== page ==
John Cleese had a bad head cold, but nevertheless is one of the wicked funniest people in town. He’ll be fine, a little rest is all he needs. Ask him about his wife, Alice Fay Eichelberger, and he says she is fine, too, at first. “Actually she’s heading to Los Angeles today, to have her toenails curled or something. They require regular tweaking apparently, takes approximately four hours. She’s become the typical Montecito woman. Don’t you think?”
In case you haven’t noticed, the Cleese family can no longer be considered new neighbors. “Alice and I first bought our home in 1994, but really didn’t shift our center of gravity here until 1998. So we’ve been here a while.” The biggest piece of domestic news is that Cleese is selling “The Ranch,” as he terms it, a hunk of East Valley Road property that was once Cynthia Woods riding stables. “I love it so much, but it’s become incredibly expensive. There are all the ordinary things that you can think of that you must pay for, and then there are all the things you don’t think of. The farriers for instance,” he said. “Who knew?”
And even though the ranch is “near escrow,” and a thing to be sorely missed, Cleese doesn’t want Argentina, or Santa Barbara for that matter to cry for him. “We live at the end of the lane,” he said, referring to a row of beach houses in the vicinity. “So we are completely isolated at high tide which gives the dogs a beach to themselves to run around without fear of confronting other dogs, that’s very important.”
Later, when talking about Life of Brian, a screening of which Cleese will host at UCSB next Tuesday, May 1, he spoke of the joys of filming in it Tunisia, so far from the bad weather of his London life. Was it weather that brought him to our fair shores? “Yes,” he said matter-of-factly. “Escape from English weather and escape from the English press.” By comparison, the Cleese clan gets on well with townsfolk hereabouts. “We’ve met several of them, actually,” he said, slyly. “Quite nice.”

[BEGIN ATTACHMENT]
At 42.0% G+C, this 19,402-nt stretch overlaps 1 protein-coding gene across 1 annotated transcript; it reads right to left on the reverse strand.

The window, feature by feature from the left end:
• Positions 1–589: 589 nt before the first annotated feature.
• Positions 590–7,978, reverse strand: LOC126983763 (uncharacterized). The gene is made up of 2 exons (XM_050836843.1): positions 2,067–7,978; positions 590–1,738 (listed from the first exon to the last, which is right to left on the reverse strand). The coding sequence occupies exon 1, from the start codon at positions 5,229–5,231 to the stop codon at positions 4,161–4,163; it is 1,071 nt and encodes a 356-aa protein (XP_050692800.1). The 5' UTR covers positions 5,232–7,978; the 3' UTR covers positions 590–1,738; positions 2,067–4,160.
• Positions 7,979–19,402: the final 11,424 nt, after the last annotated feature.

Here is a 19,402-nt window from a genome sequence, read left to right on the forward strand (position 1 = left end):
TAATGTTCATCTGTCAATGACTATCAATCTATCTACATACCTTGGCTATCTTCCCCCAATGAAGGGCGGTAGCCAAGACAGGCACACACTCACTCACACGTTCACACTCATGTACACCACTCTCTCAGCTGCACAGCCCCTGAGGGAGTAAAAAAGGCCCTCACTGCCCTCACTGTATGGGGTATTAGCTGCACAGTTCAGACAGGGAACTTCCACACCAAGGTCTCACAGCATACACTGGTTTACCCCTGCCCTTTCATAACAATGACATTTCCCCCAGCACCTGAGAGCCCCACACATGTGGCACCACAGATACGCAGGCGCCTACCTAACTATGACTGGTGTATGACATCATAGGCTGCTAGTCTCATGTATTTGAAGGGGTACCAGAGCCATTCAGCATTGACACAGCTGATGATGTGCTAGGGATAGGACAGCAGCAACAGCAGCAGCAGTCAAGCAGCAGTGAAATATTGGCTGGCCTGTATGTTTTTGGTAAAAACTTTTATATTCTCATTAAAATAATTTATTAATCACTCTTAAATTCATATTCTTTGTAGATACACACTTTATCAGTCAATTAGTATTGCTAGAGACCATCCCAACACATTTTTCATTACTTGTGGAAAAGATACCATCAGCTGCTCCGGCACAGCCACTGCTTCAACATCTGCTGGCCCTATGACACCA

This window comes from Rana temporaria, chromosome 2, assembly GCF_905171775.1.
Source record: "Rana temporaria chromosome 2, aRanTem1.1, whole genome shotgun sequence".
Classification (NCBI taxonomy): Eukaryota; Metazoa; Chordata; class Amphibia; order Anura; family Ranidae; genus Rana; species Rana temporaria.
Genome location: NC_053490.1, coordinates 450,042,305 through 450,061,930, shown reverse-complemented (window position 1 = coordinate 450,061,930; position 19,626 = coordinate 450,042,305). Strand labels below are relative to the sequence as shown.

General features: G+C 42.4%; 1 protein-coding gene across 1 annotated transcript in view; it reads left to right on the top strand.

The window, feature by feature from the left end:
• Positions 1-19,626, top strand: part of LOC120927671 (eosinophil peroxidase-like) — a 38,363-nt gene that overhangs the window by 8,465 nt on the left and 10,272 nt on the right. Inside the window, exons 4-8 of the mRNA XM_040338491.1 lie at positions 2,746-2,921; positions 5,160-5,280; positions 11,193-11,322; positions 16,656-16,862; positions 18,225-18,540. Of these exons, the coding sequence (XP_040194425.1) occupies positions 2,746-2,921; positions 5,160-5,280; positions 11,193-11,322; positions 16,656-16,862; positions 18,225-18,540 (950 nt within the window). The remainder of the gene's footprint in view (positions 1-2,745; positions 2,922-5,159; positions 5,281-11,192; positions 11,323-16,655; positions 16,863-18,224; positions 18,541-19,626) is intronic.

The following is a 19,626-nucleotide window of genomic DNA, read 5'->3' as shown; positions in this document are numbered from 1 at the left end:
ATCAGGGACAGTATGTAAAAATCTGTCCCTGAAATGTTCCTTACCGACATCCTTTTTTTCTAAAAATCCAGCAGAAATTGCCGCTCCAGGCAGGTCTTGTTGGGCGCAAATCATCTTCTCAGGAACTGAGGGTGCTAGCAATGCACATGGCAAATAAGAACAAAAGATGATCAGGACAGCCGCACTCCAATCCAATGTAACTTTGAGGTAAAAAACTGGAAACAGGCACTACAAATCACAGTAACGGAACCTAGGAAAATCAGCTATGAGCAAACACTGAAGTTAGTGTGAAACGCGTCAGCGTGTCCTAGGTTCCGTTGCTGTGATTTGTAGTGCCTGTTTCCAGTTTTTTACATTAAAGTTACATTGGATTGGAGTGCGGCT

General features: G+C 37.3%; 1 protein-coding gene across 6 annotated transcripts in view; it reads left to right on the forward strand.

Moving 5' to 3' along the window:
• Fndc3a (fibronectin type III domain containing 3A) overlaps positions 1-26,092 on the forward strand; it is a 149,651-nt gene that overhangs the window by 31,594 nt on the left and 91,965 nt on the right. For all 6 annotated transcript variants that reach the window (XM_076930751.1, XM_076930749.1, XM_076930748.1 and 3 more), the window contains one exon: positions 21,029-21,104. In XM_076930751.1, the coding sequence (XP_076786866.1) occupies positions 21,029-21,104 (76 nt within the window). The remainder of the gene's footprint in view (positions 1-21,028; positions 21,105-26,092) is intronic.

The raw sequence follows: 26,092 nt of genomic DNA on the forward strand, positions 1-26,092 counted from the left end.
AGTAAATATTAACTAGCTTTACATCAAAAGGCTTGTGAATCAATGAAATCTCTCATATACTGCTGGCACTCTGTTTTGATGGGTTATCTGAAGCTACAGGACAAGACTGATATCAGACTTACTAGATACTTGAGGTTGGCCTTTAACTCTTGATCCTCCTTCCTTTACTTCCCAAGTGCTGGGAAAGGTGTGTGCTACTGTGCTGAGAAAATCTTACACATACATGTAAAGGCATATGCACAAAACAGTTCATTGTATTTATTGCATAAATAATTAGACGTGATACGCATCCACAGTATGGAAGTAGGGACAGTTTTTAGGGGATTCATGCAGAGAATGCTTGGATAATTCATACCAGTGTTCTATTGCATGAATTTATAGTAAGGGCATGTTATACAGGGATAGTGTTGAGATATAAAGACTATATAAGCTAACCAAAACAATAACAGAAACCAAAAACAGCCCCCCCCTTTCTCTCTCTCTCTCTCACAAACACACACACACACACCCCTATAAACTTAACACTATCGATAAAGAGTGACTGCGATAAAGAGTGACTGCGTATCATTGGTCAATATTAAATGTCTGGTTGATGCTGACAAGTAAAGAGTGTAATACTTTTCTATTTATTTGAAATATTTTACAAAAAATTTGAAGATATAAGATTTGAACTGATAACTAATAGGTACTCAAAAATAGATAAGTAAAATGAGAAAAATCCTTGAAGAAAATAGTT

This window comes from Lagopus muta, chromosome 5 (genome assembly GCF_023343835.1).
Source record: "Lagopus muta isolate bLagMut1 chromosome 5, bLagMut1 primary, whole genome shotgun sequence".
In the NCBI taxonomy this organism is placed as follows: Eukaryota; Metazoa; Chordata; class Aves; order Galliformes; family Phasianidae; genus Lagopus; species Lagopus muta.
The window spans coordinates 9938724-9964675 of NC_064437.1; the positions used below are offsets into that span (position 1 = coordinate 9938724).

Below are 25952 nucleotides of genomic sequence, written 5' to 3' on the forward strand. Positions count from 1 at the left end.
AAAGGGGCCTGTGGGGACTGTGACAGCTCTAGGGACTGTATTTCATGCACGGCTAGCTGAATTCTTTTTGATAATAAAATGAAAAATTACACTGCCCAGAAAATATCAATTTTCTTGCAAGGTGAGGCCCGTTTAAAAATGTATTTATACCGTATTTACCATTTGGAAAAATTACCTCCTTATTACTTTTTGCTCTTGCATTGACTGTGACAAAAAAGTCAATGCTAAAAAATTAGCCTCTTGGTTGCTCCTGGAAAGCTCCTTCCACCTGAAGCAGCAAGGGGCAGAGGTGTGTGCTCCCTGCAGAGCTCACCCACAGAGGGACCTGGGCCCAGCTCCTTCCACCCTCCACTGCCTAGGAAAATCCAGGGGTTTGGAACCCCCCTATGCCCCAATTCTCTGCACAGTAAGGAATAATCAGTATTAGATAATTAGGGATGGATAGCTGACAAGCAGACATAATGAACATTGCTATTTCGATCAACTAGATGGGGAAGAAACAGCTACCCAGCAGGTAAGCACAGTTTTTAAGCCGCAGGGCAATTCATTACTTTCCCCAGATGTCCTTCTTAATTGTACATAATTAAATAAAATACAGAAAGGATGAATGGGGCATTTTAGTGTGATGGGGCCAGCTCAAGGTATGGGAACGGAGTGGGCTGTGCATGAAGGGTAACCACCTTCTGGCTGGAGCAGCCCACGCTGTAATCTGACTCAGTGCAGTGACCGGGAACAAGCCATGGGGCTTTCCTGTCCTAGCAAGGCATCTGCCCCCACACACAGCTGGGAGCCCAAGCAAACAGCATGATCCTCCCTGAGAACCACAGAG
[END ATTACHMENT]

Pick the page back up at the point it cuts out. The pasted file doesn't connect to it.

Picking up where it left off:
Actually, he’s been one of the most outgoing and socially engaged of the celebrities who’ve snuck into our midst in latter years. He premiered his new play entitled Seven Ways to Skin an Ocelot here two summers ago. Brian is the second Python screening he has hosted as a benefit for UCSB’s Arts & Lectures since arriving. “I adore the things Celesta and Arts and Lectures do,” he said, referring to new mother and A&L Grande Dame Celesta Billeci. Admitting that his involvement is an easy way to help, he hastens to add what a fine value the evening will be. “I give a 10-minute introduction, then they show the film and I stay on for about an hour afterwards answering questions. Or at least until people get tired of me. So it’s a good evening, about three hours.”
It’s his favorite too. “Well, I think it’s the best of the Python films. It’s probably the favorite one in England. Over here, that would probably be The Holy Grail,” he said, speaking of their first film, which was made for peanuts and featured a clopping pair of coconuts-which Cleese once said was improvised because they couldn’t afford horses. “But I think Holy Grail is hilarious for the first 20 minutes and then it kind of sags,” he said. “But Brian is the most consistently funny of them all.”